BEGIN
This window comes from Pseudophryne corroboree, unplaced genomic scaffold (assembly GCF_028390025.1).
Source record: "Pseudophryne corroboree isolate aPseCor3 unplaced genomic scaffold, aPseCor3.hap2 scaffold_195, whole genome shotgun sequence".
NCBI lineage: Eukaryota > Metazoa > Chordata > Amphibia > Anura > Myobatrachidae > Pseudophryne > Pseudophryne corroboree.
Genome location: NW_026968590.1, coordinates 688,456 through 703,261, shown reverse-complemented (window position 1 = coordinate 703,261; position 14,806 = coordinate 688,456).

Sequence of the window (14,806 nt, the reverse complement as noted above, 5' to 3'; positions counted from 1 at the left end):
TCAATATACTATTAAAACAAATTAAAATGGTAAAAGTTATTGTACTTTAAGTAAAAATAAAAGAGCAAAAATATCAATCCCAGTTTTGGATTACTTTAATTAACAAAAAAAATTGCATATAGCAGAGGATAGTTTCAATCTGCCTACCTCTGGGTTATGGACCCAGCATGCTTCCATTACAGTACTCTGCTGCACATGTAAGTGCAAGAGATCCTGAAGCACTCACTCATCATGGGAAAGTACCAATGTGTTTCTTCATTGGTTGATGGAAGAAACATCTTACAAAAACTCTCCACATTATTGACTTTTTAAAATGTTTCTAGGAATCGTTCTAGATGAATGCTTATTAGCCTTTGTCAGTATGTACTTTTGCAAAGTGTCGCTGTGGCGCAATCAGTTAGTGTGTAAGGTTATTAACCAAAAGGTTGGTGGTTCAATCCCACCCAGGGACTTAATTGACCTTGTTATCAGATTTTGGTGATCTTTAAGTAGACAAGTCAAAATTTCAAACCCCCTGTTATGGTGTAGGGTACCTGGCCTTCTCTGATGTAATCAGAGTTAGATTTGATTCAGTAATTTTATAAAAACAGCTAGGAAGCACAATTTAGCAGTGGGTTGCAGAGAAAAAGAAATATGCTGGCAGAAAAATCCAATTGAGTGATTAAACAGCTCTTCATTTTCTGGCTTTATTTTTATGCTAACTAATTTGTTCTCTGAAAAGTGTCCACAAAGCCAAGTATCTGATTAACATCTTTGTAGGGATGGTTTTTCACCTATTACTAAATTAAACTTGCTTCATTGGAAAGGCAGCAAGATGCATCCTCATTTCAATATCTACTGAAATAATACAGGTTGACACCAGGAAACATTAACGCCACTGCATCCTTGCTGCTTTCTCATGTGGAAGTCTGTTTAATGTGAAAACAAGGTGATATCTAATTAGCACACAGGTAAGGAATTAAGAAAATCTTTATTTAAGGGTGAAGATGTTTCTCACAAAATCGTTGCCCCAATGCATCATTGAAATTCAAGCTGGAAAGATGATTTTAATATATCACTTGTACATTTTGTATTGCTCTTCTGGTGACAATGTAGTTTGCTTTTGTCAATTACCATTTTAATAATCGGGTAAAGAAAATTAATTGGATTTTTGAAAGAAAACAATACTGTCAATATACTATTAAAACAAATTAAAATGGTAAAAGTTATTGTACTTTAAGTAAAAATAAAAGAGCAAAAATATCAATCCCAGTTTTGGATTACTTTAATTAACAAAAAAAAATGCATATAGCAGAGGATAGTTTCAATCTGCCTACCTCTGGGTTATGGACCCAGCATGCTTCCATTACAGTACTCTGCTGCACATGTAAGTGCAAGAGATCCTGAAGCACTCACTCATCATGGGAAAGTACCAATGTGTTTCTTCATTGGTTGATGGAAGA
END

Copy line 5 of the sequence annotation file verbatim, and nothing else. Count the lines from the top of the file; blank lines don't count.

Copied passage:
Sequence of the window (14,806 nt, the reverse complement as noted above, 5' to 3'; positions counted from 1 at the left end):